Sola Exegesis: Why Sola Scriptura Is Not Enough
At the time of the Reformation, there were two major battle cries among Protestants: Sola Scriptura (“Scripture alone”) and Semper Reformanda (“Always reforming”). It is the former that I am concerned with here. Within Protestant circles today, clergy and laity alike claim to uphold the doctrine of Sola Scriptura, however in practice they have all but forgotten that the claim Sola Scriptura means Scripture alone rightly understood. It is my contention then that the only method by which we can rightly understand Scripture is through the method of Exegesis. For those that are unfamiliar with the term Exegesis, this is a method of biblical interpretation that draws out meaning from the text of Scripture instead of reads into the text what’s not there. Exegesis, then, seeks to understand the Bible within its original contexts – namely, the historical, literary, social, cultural, rhetorical, and linguistic contexts of the Bible in the ancient worlds of the Ancient Near East (OT) and the Greco-Roman world (NT) – in order to draw out its meaning. So in order to do Exegesis well, one must use a variety of critical approaches to interpretation such as the historical-critical method, literary criticism, rhetorical criticism, social-scientific criticism, source criticism, form criticism, redaction criticism, linguistics, etc.
I am, therefore, suggesting that Sola Scriptura is not enough, because the Bible needs interpreting and interpretation requires method. So I am proposing a new motto: Sola Exegesis – Exegesis alone! Only the method of Exegesis will help us rightly understand the Bible in it’s original contexts, and once rightly understood in it’s original contexts, then we can rightly appropriate it for us today in our 21st century context.
Another facet of Sola Exegesis is that the method of Exegesis should be the foundation for developing and understanding Biblical Theology, both Old and New Testament theology. So then, Exegesis is not for Exegesis’ sake, rather it leads us forward to theology; a movement from Exegesis to Theology. And this is not simply for Theology’s sake, rather biblical theology moves us to ministry and Christian living; from Exegesis to Theology to Ministry. This is the process, I believe, that guides the second cry of the Protestant Reformation, Semper Reformanda (“Always reforming”). So then, we do Exegesis…which forms our Theology…which shapes our Ministry…and then we do it over again. And again. And again. This is the ongoing process of Christian living and always reforming. But Sola Scriptura is not enough, because a method of biblical interpretation must be chosen; and I am choosing Exegesis. Will you join me in the journey, in this ongoing process of Christian living?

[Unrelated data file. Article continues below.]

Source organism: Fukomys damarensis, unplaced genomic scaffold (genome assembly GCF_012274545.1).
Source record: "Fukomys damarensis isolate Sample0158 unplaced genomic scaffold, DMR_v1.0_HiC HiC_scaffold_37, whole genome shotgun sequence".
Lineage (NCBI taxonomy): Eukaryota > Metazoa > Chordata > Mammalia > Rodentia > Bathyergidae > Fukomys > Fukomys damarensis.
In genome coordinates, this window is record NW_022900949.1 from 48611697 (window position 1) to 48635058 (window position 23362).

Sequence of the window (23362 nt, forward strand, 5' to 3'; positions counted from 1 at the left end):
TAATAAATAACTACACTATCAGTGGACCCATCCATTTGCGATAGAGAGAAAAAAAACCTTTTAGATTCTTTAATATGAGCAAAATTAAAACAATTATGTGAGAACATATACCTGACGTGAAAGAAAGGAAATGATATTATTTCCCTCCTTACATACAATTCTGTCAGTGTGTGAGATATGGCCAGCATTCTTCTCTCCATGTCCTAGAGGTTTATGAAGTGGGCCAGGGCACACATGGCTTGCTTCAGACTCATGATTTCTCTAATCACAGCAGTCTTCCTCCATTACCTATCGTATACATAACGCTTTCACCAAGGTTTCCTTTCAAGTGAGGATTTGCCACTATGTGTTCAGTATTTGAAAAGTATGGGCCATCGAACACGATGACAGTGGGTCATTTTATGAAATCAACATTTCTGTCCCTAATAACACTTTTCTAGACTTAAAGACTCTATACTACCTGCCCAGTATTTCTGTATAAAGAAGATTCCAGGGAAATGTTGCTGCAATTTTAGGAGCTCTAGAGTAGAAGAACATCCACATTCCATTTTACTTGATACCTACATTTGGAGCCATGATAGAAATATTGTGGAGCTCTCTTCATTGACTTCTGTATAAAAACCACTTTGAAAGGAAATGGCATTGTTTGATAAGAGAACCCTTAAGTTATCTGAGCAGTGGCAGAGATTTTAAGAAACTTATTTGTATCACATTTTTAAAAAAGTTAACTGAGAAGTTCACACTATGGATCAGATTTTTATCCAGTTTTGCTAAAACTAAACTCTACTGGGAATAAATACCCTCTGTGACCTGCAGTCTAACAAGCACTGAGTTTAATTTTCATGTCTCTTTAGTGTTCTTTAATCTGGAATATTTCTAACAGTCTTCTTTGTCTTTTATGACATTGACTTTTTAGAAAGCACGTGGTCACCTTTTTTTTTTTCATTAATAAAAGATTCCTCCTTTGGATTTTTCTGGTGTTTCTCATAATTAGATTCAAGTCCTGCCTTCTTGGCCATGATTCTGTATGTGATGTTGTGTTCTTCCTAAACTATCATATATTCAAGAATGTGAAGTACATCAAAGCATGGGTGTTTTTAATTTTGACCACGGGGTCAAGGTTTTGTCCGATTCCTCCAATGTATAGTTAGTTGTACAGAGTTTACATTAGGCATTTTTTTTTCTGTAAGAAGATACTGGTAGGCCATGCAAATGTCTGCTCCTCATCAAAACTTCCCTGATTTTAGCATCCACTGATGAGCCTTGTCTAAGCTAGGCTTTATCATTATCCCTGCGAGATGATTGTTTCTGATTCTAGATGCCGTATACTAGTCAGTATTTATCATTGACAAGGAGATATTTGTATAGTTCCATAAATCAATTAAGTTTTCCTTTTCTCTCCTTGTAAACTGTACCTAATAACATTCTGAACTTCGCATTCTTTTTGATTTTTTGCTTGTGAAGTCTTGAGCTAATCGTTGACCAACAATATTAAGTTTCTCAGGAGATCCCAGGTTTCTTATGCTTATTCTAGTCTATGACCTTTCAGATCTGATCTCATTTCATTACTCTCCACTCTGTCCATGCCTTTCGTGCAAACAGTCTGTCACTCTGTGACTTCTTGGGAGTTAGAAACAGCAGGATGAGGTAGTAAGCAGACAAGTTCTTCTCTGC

Together we can discover what the Old and New Testament emphasizes via Biblical Theology, and then we ourselves can emphasize what OT Jews and NT Christians emphasized in our lives and ministry as the body of Christ. Together, therefore, we can discover how Biblical Theology founded upon Biblical Exegesis should shape Christian preaching, teaching, evangelism, and ministry in our 21st century world. Will you join me?
Resources for Exegesis
Michael Gorman’s “Elements of Biblical Exegesis.” David Bauer’s “Inductive Bible Study.”
Resources for Biblical Theology
Ben Witherington’s “The Indelible Image” volumes 1 and 2
These resources can be found on www.amazon.com